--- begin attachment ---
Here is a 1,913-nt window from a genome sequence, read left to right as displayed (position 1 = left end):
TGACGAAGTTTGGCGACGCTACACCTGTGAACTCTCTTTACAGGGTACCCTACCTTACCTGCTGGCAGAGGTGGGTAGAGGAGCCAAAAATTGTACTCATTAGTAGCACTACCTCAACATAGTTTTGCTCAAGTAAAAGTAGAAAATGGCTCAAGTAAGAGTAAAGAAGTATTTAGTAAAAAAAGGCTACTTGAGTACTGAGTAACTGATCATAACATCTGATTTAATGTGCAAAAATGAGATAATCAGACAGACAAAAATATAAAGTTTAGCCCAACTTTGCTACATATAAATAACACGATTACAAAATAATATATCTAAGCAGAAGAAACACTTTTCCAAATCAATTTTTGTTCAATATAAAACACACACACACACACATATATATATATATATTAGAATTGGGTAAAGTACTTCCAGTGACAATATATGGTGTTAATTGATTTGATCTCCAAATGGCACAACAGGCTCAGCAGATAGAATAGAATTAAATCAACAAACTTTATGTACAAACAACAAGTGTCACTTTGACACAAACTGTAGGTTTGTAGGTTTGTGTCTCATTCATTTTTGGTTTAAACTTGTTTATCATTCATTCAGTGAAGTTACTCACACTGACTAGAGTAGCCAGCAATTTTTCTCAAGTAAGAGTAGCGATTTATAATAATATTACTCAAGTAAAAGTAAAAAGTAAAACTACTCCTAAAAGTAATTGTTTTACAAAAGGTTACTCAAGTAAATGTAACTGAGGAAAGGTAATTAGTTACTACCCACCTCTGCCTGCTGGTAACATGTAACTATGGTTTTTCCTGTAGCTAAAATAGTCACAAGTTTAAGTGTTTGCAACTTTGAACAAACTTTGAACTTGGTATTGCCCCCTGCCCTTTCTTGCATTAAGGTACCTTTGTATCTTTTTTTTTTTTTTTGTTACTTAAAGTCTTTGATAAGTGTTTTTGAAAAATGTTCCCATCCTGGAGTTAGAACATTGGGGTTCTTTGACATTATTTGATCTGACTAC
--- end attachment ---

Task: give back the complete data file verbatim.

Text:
Here is a 1,913-nt window from a genome sequence, read left to right as displayed (position 1 = left end):
TGACGAAGTTTGGCGACGCTACACCTGTGAACTCTCTTTACAGGGTACCCTACCTTACCTGCTGGCAGAGGTGGGTAGAGGAGCCAAAAATTGTACTCATTAGTAGCACTACCTCAACATAGTTTTGCTCAAGTAAAAGTAGAAAATGGCTCAAGTAAGAGTAAAGAAGTATTTAGTAAAAAAAGGCTACTTGAGTACTGAGTAACTGATCATAACATCTGATTTAATGTGCAAAAATGAGATAATCAGACAGACAAAAATATAAAGTTTAGCCCAACTTTGCTACATATAAATAACACGATTACAAAATAATATATCTAAGCAGAAGAAACACTTTTCCAAATCAATTTTTGTTCAATATAAAACACACACACACACACATATATATATATATATTAGAATTGGGTAAAGTACTTCCAGTGACAATATATGGTGTTAATTGATTTGATCTCCAAATGGCACAACAGGCTCAGCAGATAGAATAGAATTAAATCAACAAACTTTATGTACAAACAACAAGTGTCACTTTGACACAAACTGTAGGTTTGTAGGTTTGTGTCTCATTCATTTTTGGTTTAAACTTGTTTATCATTCATTCAGTGAAGTTACTCACACTGACTAGAGTAGCCAGCAATTTTTCTCAAGTAAGAGTAGCGATTTATAATAATATTACTCAAGTAAAAGTAAAAAGTAAAACTACTCCTAAAAGTAATTGTTTTACAAAAGGTTACTCAAGTAAATGTAACTGAGGAAAGGTAATTAGTTACTACCCACCTCTGCCTGCTGGTAACATGTAACTATGGTTTTTCCTGTAGCTAAAATAGTCACAAGTTTAAGTGTTTGCAACTTTGAACAAACTTTGAACTTGGTATTGCCCCCTGCCCTTTCTTGCATTAAGGTACCTTTGTATCTTTTTTTTTTTTTTTGTTACTTAAAGTCTTTGATAAGTGTTTTTGAAAAATGTTCCCATCCTGGAGTTAGAACATTGGGGTTCTTTGACATTATTTGATCTGACTAC